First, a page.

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First Time Camino Hiker...gps & Hospitales Questions

Discussion in 'Camino Primitivo or Original Way' started by Timothy Stark, Nov 30, 2017.

  1. Timothy Stark

    Timothy Stark Teacher and Hiker

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    Do any of you know if there are downloadable GPS waypoints for the Primitivo?
    I will be hiking next May (my first Camino!) over 14 days from Oviedo. I am hoping to use GPS as a backup in case the routing is not clear.
    Any help will be greatly appreciated...

    Also,
    The company that has arranged the lodging and the luggage transport has set up my route to not do the Hospitales path. They are willing to set it up for me to do it, but they stated that it is too remote and strenuous for most people.
    I am 60 years old, but I am fit and have completed a number of long distance treks.
    What is your advice for me on the Hospitales route?


    Tim
     
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  2. Timothy Stark

    Timothy Stark Teacher and Hiker

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    Here is one very quick and very kind reply that I already received:

    Hi, Tim,

    Welcome to the forum!

    Wikiloc.com has a ton of Primitivo GPX tracks. Easy to download. However, and though you didn't ask :D... I can say confidently that you won't need a GPS on the Primitivo. I have walked it three times now, never with one. In fact, the last time I was on the Primitivo, I had my GPS with me, which I had used for the Camino del Ebro/Castellano-Aragonés/San Olav. On those solitary untravelled routes, I always recommend having one. I definitely would not have had fun without it. But I didn't even bother to load Primitivo tracks on it, so my little Garmin lay tucked in the bottom of my backpack for the rest of the camino.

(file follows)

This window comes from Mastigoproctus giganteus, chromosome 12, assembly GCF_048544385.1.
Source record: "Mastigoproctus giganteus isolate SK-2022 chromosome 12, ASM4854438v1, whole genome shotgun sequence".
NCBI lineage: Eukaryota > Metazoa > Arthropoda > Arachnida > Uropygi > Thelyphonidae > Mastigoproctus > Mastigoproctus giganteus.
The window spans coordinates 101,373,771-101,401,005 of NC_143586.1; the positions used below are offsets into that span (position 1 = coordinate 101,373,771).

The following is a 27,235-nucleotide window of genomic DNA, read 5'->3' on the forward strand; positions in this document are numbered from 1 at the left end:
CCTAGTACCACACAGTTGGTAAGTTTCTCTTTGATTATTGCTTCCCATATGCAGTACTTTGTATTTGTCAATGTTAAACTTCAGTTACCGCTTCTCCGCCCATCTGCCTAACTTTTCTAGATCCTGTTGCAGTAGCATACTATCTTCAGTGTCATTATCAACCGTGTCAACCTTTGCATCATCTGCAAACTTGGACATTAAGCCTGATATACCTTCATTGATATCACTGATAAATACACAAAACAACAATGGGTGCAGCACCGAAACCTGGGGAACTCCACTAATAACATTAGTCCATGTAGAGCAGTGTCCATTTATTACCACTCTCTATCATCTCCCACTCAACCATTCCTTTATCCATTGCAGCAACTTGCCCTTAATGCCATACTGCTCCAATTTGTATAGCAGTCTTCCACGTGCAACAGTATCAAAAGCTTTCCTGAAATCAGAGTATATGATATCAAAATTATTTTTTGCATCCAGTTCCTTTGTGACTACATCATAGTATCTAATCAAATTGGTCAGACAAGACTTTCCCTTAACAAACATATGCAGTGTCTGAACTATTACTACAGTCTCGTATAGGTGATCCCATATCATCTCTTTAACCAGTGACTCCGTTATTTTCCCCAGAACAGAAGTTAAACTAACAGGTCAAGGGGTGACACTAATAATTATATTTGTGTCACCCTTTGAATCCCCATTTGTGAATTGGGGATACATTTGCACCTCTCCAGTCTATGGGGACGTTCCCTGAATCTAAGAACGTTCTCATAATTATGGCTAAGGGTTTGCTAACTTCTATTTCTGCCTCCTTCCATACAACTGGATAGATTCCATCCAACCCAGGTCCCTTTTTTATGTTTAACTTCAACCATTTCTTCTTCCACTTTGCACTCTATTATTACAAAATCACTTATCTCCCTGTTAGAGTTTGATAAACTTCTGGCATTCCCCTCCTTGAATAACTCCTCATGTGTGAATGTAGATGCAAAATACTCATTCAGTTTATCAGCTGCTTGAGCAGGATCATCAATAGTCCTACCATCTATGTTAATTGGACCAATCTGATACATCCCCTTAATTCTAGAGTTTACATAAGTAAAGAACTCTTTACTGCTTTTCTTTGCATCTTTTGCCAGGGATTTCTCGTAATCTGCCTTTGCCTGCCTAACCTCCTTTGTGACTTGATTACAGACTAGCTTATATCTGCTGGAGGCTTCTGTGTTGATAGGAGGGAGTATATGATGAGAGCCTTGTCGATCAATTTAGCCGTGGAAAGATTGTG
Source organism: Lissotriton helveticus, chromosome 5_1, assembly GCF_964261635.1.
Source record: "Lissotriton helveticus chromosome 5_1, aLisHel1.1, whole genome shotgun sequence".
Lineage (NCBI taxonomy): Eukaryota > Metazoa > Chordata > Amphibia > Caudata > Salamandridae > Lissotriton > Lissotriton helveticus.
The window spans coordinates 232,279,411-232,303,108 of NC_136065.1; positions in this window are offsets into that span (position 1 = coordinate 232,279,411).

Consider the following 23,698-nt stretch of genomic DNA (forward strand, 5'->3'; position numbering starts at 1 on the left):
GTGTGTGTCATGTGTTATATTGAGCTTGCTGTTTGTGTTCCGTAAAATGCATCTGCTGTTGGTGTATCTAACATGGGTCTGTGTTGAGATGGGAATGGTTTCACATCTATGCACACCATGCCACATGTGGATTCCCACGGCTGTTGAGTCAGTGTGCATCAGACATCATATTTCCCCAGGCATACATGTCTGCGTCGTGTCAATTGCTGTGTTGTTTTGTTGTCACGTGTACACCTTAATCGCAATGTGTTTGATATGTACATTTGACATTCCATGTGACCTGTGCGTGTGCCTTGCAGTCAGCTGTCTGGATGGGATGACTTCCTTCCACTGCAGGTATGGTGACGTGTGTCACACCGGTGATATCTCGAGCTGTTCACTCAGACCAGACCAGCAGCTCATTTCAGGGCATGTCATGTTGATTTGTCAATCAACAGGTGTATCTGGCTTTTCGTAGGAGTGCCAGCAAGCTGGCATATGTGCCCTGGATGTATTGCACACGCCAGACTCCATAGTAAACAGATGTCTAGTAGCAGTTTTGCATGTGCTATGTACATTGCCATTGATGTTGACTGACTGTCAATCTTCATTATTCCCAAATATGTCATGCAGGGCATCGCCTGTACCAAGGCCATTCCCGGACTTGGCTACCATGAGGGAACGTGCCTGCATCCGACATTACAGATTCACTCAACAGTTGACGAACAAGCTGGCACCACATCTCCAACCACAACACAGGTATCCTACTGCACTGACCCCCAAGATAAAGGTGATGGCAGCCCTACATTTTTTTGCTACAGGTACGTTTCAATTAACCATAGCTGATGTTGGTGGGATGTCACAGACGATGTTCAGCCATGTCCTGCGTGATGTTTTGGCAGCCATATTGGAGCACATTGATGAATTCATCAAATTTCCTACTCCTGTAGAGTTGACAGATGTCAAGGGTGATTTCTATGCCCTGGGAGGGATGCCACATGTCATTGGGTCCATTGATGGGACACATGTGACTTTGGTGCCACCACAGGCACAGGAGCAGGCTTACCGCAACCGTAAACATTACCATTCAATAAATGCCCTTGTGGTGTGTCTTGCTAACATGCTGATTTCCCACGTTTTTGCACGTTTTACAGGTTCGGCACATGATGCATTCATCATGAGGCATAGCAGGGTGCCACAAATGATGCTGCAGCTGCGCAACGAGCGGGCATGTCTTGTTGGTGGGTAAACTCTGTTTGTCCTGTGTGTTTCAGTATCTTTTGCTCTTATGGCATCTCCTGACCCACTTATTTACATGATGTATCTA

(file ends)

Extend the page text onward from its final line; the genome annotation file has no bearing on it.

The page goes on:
And just another little bit of unsolicited information -- If you can add 4 or 5 days onto your walk, starting in León and walking the Camino del Salvador to Oviedo is a just breathtaking warm-up. I know no one who has ever regretted walking the Salvador! Buen camino, Laurie
     
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  3. Timothy Stark

    Timothy Stark Teacher and Hiker

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    Hello,

    Would everyone agree:

    1. A GPS is not necessary.
    2. The Hospitales route is the best way to go...as long as the weather is not too bad.

    Thanks in advance!
    Tim
     
  4. Timothy Stark

    Timothy Stark Teacher and Hiker

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    Correction:
    My latest post should have been in a “question format”, that is I am asking all of you out there for YOUR opinion on the two items.
    I am merely the rookie asking for any and/all advice.
    Tim
     
  5. UnkleHammy

    UnkleHammy Well-Known Member

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    1. GPS not needed if you can a map and follow whatever arrows you can find.
    2. No idea, only walked the CF.
     
  6. calowie

    calowie Active Member

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    Tim

    The primitivo is a lovely route. We did it in 2015 when we were 56, so if you are fit at 60 it should not be a problem. The Hospitales section is lovely if the weather is clear- not so much if the fog makes it difficult to see. If it is foggy I would suggest walking with others who will have stayed nearby just to make sure you do not get lost! But this section is no more physically demanding than many of the other sections of the primitivo. Enjoy!